young adult woman shopping in grocery store

Author(s): Azita Varziri and Tim Woods

Published: July 29th, 2022

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Covid represented a significant shock in 2020 to the U.S. food system as well as to consumer perceptions about food.  While many consumers were forced to rethink where and how they sourced food, these sourcing options were also framed by values and perceptions consumers held about their food.  Issues of affordability, safety, local food economies, and choice were measured against rapidly emerging options to source.  On-line shopping, home delivery, and store pick-up options quickly became widely offered and, to a significant extent, have become a normal part of how consumers shop.  To some extent, Covid accelerated shopping trends that already had been emerging.

There is some initial evidence that some of the initially acute demand and values driven by Covid around food have edged back, at least a little.  Emergency conditions that shuttered restaurants and mandated masking and social distance have lessened.  Covid-related concerns have also become somewhat less acute. 

Two similar national consumer studies about food preferences and values were conducted with colleagues from Colorado State University.  Not surprisingly, affordability and safety were among the leading factors choosing where to shop.  Local sourcing and having options about purchasing were also important.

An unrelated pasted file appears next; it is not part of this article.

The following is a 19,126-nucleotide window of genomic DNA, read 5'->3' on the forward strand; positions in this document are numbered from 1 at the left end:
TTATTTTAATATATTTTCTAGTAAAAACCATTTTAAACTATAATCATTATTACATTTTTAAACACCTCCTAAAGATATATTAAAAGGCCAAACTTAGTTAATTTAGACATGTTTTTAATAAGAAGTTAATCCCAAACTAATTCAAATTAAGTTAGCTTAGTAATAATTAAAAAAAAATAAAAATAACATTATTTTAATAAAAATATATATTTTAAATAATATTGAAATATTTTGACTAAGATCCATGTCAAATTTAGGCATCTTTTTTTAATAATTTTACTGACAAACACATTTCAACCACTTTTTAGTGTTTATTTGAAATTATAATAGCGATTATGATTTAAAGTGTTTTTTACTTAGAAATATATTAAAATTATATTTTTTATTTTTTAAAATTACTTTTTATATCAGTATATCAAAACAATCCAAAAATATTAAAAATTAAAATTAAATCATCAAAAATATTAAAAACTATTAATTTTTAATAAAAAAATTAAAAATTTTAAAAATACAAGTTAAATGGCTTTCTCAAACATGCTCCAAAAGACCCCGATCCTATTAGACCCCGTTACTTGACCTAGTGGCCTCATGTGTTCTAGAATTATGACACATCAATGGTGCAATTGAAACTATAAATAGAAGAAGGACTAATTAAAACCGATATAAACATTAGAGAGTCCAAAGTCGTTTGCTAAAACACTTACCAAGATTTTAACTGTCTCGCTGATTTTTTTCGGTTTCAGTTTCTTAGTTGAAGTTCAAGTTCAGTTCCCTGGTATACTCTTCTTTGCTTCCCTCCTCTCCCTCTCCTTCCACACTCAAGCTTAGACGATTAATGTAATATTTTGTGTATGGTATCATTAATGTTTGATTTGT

While the importance of some values has edged back slightly, so have some of the perceptions of evidence of affordability, worker safety and purchasing options – including access to local foods.  Belief in how food choices can impact personal health and society also have edged downward.

We know that different consumer segments (income, urban-rural, race, etc) have felt these impacts differently.  Research continues to help us better understand how Covid has disrupted our food system, and further, how we can continue to work toward creating a food system that is both resilient and high performing for our national food community.


Table 1: Food Purchase Perceptions and Values, 2020 vs. 2021

Table 1: Food Purchase Perceptions and Values, 2020 vs. 2021

Note: Summaries from two national surveys conducted Fall 2020 (N=5,000) and again Fall 2021 (N=5010); Responses measured on a scale on 1 = ‘Not at all important’ to 7 = ‘Very important’ and the last 4 questions as 1 = ‘Strongly disagree’ to 7 = ‘Strongly agree’.  Mean responses reported.

Recommended Citation Format:

Varziri, A. and T. Woods. "Consumer Covid Crisis Edges Back – A Little." Economic and Policy Update (22):7, Department of Agricultural Economics, University of Kentucky, July 29, 2022.  

Author(s) Contact Information: 

Azita Varziri  |  Ph.D. Graduate Student  |

Tim Woods  |  Extension Professor  |





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